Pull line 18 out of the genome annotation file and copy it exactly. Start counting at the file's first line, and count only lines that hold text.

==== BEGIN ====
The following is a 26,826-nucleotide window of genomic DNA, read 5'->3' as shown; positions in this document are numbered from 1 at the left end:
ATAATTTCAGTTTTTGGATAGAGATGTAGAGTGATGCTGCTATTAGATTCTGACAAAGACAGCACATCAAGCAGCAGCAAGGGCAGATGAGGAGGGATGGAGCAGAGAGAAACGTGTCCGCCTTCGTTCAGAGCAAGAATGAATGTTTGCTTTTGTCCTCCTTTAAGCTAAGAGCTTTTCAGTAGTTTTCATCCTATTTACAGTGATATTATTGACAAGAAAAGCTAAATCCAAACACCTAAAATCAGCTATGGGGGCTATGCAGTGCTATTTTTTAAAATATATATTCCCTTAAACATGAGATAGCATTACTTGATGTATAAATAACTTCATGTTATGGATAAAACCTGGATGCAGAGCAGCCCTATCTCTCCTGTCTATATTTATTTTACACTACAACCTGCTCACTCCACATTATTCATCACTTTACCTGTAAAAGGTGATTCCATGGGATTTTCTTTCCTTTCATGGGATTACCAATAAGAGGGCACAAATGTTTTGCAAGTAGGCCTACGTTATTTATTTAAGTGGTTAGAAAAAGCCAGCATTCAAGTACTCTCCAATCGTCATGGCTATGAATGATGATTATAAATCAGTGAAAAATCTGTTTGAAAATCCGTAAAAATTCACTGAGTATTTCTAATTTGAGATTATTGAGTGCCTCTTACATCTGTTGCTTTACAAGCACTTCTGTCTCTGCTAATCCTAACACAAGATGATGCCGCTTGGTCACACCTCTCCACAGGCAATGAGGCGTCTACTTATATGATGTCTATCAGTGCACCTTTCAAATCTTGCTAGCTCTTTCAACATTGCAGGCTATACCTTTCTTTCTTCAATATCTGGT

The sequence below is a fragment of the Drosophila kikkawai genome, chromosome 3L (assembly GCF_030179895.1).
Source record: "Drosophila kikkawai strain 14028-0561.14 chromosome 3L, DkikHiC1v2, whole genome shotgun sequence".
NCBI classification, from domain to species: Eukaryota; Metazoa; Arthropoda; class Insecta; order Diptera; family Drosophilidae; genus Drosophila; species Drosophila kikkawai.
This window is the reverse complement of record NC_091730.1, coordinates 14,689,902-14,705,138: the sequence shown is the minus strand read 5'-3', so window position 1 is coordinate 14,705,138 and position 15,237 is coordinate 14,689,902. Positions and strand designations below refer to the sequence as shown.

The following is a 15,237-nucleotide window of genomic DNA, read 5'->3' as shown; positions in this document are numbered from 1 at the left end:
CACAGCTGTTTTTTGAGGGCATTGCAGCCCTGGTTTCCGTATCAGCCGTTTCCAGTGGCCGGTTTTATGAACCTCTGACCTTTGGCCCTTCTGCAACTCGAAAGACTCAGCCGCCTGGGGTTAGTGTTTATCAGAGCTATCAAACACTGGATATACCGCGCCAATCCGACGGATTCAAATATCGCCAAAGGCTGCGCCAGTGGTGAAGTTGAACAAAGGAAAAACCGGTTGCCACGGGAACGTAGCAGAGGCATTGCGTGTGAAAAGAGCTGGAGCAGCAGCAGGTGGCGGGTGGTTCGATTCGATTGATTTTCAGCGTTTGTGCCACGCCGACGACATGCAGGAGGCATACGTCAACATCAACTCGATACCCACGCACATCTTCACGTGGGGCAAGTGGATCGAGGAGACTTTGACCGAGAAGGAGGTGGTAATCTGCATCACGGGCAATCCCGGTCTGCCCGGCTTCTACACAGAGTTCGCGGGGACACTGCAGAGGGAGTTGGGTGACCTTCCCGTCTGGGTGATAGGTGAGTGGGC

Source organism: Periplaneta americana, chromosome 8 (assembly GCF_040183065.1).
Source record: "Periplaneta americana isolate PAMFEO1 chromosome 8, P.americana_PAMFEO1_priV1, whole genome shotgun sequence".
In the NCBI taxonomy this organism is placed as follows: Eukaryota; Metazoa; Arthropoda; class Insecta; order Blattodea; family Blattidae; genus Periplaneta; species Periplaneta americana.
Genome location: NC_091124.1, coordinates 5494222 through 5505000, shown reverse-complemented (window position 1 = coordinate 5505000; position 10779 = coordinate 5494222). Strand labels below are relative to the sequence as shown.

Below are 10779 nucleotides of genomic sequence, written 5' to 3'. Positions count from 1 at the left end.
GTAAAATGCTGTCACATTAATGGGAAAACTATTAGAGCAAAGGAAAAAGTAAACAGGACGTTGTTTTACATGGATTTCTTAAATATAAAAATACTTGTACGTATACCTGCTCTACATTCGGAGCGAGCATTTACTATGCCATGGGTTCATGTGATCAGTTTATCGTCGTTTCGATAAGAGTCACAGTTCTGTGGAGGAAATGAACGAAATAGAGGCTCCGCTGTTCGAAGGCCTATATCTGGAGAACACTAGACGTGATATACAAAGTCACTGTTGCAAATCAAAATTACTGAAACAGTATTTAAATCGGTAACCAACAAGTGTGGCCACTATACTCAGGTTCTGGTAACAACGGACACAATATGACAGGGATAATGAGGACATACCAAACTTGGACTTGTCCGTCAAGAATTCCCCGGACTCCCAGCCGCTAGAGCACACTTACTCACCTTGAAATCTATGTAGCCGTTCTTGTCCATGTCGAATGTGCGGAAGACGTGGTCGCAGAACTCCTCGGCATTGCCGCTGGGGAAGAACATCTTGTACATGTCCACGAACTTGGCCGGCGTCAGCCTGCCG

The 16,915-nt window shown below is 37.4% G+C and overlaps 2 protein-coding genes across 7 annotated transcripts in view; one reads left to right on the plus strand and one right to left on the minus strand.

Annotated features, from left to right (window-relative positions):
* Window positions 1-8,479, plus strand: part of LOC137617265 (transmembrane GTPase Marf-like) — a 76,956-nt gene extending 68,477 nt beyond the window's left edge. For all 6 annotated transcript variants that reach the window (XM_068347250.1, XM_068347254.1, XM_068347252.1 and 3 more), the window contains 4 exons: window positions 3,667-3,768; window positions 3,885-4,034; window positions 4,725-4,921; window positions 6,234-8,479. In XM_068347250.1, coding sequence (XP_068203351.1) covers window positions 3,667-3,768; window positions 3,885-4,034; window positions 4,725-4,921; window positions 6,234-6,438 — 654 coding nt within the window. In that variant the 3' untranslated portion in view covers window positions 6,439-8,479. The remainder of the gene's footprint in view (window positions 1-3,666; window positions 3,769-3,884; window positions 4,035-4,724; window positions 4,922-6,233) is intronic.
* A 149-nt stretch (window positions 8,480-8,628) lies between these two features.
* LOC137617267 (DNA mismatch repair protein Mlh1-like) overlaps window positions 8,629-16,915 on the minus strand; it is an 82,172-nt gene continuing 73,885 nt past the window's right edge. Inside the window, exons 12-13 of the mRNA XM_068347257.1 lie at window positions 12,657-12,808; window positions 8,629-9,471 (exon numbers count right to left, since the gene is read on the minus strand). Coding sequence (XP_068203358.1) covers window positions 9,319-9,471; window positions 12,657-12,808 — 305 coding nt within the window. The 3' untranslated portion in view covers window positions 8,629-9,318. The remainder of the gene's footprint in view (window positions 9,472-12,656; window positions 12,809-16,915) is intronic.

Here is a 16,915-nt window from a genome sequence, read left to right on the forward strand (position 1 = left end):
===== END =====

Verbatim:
* A 149-nt stretch (window positions 8,480-8,628) lies between these two features.